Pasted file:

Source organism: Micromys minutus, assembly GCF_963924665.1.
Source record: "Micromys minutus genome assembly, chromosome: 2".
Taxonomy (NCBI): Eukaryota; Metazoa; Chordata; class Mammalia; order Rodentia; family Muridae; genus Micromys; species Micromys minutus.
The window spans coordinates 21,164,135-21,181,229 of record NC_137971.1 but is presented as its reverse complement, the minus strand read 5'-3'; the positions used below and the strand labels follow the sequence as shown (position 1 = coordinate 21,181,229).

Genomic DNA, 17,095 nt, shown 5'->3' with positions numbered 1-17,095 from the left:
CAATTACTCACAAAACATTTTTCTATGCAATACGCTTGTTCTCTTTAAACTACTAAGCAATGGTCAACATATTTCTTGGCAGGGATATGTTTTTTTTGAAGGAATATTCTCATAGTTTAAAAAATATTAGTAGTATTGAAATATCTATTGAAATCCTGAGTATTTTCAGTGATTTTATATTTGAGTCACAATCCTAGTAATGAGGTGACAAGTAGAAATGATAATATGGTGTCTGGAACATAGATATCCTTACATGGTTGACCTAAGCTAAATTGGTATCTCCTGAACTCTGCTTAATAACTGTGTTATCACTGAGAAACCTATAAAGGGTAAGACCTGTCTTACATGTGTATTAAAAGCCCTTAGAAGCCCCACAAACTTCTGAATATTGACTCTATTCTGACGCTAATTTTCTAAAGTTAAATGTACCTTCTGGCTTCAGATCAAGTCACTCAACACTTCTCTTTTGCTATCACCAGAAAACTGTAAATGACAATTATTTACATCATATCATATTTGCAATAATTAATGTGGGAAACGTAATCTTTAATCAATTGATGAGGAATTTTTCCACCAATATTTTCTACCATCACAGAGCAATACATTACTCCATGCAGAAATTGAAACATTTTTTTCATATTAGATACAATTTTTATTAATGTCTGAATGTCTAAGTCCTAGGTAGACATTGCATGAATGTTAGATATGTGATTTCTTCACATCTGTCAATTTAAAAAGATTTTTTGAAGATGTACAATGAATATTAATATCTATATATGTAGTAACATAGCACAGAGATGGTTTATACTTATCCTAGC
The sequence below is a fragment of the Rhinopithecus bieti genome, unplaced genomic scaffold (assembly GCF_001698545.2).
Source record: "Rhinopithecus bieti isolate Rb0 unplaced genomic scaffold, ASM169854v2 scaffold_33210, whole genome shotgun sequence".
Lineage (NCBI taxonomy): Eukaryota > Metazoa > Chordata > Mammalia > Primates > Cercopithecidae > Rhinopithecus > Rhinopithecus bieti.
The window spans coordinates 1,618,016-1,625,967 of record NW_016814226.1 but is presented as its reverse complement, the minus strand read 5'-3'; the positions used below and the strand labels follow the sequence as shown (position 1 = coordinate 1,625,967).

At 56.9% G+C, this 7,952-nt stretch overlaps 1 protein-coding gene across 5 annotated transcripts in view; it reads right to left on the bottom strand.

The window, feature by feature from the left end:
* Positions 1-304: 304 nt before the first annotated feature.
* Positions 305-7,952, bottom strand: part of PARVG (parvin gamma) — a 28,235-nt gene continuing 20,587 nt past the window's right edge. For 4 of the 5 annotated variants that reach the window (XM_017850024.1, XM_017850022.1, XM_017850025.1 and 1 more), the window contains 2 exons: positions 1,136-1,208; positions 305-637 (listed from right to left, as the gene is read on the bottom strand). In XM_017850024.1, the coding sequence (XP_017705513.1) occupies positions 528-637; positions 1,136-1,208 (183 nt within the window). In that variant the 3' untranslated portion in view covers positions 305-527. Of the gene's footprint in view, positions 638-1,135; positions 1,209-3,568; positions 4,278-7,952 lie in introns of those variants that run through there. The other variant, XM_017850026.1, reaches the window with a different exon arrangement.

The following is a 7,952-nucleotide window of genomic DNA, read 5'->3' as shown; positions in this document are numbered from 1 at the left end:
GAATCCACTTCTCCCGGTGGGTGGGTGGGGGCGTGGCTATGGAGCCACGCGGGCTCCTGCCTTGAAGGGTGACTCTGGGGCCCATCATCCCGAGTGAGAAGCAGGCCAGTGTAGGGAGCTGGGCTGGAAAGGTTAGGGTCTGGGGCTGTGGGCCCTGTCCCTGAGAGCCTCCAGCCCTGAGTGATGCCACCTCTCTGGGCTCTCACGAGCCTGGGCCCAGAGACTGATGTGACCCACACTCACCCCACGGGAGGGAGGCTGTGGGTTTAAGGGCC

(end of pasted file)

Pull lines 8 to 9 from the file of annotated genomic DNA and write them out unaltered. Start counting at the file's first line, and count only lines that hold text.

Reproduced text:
Source record: "Rhinopithecus bieti isolate Rb0 unplaced genomic scaffold, ASM169854v2 scaffold_33210, whole genome shotgun sequence".
Lineage (NCBI taxonomy): Eukaryota > Metazoa > Chordata > Mammalia > Primates > Cercopithecidae > Rhinopithecus > Rhinopithecus bieti.